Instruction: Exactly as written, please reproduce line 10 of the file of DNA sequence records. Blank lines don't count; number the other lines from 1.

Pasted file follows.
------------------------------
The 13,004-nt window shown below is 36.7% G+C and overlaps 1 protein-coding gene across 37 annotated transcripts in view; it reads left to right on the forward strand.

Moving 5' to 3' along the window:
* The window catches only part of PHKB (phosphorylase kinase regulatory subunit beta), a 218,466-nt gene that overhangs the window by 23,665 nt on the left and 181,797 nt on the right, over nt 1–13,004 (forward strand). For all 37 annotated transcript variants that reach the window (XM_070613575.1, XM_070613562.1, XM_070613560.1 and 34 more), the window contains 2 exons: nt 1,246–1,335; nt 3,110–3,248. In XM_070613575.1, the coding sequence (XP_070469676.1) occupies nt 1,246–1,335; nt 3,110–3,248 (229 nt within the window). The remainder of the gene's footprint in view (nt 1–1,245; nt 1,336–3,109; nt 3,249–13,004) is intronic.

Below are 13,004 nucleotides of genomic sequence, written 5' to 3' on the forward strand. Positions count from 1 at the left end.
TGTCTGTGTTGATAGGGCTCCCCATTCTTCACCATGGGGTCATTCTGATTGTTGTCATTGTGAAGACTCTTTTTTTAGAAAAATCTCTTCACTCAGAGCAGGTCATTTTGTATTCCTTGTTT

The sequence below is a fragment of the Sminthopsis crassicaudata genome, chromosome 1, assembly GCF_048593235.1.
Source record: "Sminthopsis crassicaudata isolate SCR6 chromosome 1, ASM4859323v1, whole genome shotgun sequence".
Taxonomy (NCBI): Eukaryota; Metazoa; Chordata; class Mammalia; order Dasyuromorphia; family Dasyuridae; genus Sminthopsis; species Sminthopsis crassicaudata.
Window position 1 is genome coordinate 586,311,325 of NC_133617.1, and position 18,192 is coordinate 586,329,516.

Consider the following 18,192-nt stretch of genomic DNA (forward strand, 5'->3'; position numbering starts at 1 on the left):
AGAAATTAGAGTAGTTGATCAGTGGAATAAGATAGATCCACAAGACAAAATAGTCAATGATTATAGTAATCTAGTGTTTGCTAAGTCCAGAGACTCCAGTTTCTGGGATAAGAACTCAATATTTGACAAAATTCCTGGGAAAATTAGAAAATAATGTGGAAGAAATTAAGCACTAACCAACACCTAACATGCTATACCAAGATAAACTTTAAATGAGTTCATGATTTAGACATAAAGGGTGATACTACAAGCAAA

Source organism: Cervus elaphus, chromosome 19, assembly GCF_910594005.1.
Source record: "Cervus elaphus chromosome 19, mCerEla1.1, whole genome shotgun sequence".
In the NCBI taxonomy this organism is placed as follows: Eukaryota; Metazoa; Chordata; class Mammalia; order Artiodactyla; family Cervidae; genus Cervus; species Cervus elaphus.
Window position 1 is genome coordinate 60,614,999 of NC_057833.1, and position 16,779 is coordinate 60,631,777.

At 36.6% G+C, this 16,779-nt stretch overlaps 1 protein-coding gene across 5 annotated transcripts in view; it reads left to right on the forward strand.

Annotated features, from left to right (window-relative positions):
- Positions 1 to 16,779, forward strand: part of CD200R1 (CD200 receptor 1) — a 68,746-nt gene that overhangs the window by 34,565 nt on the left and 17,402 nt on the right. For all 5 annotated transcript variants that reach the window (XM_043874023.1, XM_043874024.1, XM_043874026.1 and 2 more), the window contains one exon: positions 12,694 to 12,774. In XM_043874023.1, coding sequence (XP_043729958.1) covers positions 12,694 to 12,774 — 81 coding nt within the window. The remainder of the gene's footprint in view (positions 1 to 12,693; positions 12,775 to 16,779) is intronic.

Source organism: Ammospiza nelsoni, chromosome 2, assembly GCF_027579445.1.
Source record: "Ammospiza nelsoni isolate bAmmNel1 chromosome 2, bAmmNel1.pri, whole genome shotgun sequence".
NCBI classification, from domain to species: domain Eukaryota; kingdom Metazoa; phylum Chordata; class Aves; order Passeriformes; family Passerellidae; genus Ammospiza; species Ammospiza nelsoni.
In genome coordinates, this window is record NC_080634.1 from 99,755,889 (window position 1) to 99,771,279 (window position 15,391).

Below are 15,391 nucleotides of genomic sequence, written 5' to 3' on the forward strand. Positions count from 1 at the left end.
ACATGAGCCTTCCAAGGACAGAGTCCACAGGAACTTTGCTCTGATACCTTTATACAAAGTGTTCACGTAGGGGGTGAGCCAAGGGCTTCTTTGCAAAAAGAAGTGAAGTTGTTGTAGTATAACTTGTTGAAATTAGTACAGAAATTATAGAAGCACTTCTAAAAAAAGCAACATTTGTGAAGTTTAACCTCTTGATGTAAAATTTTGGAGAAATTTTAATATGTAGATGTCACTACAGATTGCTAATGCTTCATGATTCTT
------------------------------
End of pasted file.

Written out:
Consider the following 18,192-nt stretch of genomic DNA (forward strand, 5'->3'; position numbering starts at 1 on the left):